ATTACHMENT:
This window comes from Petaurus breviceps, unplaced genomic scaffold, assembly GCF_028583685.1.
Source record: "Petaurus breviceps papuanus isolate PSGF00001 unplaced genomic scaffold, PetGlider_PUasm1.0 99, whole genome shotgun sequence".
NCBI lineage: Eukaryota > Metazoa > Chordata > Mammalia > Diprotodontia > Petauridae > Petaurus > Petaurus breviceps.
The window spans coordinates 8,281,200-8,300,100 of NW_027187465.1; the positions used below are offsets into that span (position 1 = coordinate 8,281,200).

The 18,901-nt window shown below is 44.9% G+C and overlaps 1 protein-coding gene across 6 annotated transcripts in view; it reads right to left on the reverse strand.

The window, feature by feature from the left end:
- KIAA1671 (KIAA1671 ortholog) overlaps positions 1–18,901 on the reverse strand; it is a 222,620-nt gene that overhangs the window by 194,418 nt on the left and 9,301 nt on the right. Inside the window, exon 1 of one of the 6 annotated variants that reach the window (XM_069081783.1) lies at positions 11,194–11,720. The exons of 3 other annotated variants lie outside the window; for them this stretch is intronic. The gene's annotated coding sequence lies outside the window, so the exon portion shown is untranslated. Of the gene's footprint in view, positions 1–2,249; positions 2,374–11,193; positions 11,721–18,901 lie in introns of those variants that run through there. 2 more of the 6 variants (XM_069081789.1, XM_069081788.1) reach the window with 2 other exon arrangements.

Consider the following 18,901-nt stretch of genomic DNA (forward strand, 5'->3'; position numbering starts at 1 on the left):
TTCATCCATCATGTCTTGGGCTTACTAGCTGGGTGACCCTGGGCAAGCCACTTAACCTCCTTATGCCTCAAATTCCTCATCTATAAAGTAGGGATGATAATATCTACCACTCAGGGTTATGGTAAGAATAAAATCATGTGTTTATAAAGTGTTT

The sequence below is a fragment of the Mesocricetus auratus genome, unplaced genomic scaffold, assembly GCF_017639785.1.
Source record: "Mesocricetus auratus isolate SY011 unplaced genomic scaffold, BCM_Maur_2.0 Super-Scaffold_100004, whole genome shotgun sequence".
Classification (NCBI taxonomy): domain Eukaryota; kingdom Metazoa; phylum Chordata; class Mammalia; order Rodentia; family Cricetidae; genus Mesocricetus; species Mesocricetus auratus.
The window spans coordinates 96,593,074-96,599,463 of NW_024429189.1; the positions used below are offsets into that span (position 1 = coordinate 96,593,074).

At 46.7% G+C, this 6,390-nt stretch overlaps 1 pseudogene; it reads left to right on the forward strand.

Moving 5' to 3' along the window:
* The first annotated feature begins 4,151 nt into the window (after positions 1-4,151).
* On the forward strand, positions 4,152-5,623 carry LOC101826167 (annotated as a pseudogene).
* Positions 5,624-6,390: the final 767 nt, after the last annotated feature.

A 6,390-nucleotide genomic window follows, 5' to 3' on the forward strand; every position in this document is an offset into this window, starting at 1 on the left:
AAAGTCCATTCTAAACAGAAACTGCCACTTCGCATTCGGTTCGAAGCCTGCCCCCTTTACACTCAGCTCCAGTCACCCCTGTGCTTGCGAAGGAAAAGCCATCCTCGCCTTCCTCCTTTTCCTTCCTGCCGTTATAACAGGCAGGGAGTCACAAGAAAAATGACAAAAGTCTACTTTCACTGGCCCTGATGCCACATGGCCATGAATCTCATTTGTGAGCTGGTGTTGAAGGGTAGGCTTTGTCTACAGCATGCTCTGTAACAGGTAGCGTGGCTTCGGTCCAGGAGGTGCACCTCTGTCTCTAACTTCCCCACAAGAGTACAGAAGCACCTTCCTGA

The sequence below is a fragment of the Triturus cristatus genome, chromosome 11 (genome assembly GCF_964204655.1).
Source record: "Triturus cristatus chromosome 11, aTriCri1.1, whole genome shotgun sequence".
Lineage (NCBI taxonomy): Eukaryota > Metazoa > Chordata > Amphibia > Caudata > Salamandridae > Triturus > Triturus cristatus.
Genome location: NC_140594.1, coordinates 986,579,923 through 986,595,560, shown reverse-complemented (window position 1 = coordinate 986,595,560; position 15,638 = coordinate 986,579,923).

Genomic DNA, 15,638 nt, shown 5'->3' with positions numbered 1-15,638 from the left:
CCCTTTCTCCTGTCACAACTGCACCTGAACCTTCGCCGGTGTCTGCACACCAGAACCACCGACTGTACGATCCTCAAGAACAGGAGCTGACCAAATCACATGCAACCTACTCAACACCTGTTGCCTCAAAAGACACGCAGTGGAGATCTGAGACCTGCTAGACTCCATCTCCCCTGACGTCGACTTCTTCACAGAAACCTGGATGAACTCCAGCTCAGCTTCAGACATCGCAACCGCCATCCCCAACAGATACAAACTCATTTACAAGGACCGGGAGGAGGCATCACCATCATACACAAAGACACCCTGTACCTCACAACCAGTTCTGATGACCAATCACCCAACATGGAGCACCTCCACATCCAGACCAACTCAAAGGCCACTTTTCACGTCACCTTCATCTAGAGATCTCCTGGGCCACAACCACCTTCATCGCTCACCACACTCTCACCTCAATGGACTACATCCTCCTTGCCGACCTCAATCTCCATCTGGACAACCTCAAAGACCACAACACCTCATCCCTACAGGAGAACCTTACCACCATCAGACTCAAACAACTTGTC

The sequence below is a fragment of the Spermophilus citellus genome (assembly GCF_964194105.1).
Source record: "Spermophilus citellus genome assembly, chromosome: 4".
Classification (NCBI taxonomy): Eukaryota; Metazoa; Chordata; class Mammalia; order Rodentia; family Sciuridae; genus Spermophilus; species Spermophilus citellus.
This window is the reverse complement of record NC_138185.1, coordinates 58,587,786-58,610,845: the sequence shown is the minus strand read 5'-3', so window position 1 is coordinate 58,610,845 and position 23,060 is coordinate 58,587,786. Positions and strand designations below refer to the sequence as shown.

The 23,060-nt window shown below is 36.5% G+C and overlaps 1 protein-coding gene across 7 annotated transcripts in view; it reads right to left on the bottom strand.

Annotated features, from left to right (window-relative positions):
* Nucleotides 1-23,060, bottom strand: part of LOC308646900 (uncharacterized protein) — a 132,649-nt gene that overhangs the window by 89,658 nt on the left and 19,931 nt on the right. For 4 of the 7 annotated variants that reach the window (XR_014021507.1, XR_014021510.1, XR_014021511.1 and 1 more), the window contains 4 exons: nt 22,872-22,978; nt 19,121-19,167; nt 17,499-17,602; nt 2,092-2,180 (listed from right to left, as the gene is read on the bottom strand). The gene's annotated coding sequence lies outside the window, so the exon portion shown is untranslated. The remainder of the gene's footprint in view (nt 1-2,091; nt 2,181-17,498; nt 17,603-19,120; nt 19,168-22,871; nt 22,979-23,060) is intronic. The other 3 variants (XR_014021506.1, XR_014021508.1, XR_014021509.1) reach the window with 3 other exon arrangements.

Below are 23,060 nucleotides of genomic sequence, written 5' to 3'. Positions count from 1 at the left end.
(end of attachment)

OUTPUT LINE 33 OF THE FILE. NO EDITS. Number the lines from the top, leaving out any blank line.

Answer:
* Nucleotides 1-23,060, bottom strand: part of LOC308646900 (uncharacterized protein) — a 132,649-nt gene that overhangs the window by 89,658 nt on the left and 19,931 nt on the right. For 4 of the 7 annotated variants that reach the window (XR_014021507.1, XR_014021510.1, XR_014021511.1 and 1 more), the window contains 4 exons: nt 22,872-22,978; nt 19,121-19,167; nt 17,499-17,602; nt 2,092-2,180 (listed from right to left, as the gene is read on the bottom strand). The gene's annotated coding sequence lies outside the window, so the exon portion shown is untranslated. The remainder of the gene's footprint in view (nt 1-2,091; nt 2,181-17,498; nt 17,603-19,120; nt 19,168-22,871; nt 22,979-23,060) is intronic. The other 3 variants (XR_014021506.1, XR_014021508.1, XR_014021509.1) reach the window with 3 other exon arrangements.